Now if it wasn't for the pandemic I would probably not have heard of Grass People Tree. I happened to go online for a tea panel discussion and there was Rui speaking about her people in the mountains of China. She now lives in London, UK and recently opened a tea shop where she sells tea from her village and educates. I was fascinated and wanted to learn more, so I started following her on Instagram. She was doing a live chat last week about Slow Mellow Yellow tea. Yes, I ordered a small amount and it came this week. I had to taste right away and was no disappointed. Then this morning she had a live zoom chat and tasting with the tea. What fun!
Here is a little history:
In Guizhou, China tea is their most "treasured harvest". "For two thousand years, the people of Guizhou have always harvested teas from our mother mountains the same way - taking only what each season offers and preparing it in tune with nature." Their tea is "grown wild in the primeval mountains & picked from indigenous tea trees aged between 400-1500 years. (Not from tea plantations) Made in tune with nature using the oldest tea-making methods (No industrial processing) Thrives in boiling water and no bitterness no matter how long you brew." Fascinating, isn't it? I had never come across a tea business that functioned this way. I was intrigued!
In my order came a folded brochure that had tips for recycling the tea once used, from compost, tea sleep pillows, mosquito bites and sunburn treatment. Unused tea can be used to enhance wood, fragrance, clean grease, and odor; but who is going to be using unused tea when we can drink it!?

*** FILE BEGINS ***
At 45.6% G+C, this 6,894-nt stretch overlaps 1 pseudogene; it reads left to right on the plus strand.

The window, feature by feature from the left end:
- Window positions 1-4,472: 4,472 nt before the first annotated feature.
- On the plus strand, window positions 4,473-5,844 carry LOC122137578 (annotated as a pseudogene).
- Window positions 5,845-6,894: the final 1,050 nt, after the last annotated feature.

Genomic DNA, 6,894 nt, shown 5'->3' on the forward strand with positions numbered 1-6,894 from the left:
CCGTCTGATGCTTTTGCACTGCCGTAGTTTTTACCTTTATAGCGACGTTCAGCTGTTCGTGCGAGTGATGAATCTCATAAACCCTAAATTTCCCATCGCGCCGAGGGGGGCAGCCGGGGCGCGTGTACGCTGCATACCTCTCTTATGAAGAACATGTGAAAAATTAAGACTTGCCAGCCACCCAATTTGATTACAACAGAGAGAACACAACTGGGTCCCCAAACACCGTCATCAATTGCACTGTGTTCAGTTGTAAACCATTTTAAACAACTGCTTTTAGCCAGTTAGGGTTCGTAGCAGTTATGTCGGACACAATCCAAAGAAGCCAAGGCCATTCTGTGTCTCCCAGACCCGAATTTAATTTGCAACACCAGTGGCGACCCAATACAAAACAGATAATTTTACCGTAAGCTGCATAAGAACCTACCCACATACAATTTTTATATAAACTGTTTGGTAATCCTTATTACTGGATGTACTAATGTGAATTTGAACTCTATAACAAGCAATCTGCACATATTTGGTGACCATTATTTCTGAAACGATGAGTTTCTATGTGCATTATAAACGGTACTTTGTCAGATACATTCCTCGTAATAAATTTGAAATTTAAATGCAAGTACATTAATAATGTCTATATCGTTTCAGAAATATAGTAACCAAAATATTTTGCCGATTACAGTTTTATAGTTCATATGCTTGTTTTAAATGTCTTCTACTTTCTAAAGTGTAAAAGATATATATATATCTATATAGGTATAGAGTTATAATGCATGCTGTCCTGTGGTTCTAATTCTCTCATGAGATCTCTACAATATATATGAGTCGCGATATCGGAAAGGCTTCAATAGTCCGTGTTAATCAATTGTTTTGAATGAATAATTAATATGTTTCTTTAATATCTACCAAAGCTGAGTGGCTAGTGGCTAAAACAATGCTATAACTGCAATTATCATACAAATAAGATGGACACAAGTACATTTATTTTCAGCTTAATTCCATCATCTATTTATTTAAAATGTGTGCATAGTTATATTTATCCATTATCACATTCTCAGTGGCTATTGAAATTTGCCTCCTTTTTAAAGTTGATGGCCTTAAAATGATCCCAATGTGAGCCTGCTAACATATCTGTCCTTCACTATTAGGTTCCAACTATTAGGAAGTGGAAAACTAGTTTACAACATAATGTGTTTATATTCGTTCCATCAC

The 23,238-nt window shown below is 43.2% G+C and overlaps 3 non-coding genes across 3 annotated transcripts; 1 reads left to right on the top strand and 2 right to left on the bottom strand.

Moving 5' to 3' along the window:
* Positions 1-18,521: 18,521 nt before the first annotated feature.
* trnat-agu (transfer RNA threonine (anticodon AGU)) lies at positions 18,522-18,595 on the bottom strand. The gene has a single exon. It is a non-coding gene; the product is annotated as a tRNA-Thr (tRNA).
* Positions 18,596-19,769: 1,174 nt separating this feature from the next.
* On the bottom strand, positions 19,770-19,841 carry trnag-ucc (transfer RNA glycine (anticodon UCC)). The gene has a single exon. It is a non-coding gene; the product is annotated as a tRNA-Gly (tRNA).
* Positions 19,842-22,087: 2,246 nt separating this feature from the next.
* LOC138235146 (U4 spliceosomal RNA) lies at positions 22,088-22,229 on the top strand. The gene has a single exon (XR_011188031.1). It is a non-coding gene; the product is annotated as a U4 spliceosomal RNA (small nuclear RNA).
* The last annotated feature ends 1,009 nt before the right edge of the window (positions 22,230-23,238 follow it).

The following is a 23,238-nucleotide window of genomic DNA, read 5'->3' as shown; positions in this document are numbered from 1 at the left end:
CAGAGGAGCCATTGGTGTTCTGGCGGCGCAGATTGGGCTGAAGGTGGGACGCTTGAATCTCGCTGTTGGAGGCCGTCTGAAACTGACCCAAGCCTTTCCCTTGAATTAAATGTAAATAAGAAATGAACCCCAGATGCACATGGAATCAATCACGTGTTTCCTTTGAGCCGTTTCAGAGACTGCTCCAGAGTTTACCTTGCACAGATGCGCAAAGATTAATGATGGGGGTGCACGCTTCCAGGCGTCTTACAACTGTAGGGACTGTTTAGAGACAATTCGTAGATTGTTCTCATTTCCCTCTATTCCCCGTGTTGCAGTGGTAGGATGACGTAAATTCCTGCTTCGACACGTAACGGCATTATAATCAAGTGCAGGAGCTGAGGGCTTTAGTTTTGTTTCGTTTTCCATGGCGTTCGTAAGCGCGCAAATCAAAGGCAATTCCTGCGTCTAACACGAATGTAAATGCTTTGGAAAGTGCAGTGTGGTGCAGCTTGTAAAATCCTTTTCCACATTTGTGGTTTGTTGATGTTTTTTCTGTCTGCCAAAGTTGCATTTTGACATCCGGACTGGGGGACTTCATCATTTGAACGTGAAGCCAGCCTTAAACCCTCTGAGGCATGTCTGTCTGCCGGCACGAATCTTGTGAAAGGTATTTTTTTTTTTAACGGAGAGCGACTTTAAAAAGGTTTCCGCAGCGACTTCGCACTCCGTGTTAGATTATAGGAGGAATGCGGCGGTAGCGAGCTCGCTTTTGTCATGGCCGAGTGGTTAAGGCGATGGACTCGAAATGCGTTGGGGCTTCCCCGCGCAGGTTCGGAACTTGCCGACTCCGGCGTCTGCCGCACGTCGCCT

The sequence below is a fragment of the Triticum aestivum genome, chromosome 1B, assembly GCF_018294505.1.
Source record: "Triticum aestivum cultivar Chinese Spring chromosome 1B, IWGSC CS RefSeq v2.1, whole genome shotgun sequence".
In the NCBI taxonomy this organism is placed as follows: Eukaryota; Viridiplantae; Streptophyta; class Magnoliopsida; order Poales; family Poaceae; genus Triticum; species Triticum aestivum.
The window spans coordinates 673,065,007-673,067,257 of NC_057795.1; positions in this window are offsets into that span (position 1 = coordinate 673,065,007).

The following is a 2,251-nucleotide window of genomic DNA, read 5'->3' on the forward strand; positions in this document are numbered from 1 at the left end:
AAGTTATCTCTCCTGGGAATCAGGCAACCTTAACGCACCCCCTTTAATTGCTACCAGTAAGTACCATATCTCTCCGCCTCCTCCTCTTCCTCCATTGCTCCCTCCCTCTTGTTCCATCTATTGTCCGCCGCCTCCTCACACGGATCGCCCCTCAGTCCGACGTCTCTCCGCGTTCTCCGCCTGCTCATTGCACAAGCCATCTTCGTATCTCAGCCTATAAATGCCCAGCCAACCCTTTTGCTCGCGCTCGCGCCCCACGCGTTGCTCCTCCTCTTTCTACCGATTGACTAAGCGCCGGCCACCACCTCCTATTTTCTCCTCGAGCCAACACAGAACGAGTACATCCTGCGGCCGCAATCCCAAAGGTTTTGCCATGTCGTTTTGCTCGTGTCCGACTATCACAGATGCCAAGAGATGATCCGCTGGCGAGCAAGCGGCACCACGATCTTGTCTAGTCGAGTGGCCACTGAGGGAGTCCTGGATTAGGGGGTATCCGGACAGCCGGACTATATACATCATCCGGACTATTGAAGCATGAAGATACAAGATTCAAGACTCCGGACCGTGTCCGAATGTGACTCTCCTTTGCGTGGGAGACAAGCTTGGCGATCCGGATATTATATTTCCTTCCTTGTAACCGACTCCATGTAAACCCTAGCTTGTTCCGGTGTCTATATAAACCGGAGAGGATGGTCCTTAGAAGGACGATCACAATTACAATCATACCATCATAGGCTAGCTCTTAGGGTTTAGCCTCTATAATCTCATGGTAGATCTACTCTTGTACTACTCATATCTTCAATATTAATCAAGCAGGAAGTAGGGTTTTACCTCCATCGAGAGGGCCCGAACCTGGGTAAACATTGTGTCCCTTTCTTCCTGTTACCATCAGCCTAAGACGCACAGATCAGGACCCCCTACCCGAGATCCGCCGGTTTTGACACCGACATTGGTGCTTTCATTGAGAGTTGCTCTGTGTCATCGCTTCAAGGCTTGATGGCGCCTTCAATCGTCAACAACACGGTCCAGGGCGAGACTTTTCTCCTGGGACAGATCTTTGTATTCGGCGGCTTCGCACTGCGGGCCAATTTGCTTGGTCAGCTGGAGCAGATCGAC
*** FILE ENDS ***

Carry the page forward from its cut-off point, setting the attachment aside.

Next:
It arrived in a slim box and the packaging was gorgeous. A personal note of Thanks was included.
OK, can you tell I was in love with everything about this tea adventure. I had to try right away. It was like drinking a small bowl of orchids. The leaves unfurled so beautifully with the greeting of a bouquet of flowers floating through the air. I sipped and for awhile was carried away to another place. A place of peace. The more I have since thought about this tea, it just felt like a full mouth of a mature forest of flowers. I don't usually set aside a post to tell you about a tea, but this one is worth it. Not that I am saying to go buy it, but to just pay attention when tasting and learn about the tea you drink. Where did it come from, who grew it? What does it taste like? Is it grassy, a bowl of flowers, medicinal, or invigorating?
Thank you Grass People Tree.
Happy Weekend, dear friends!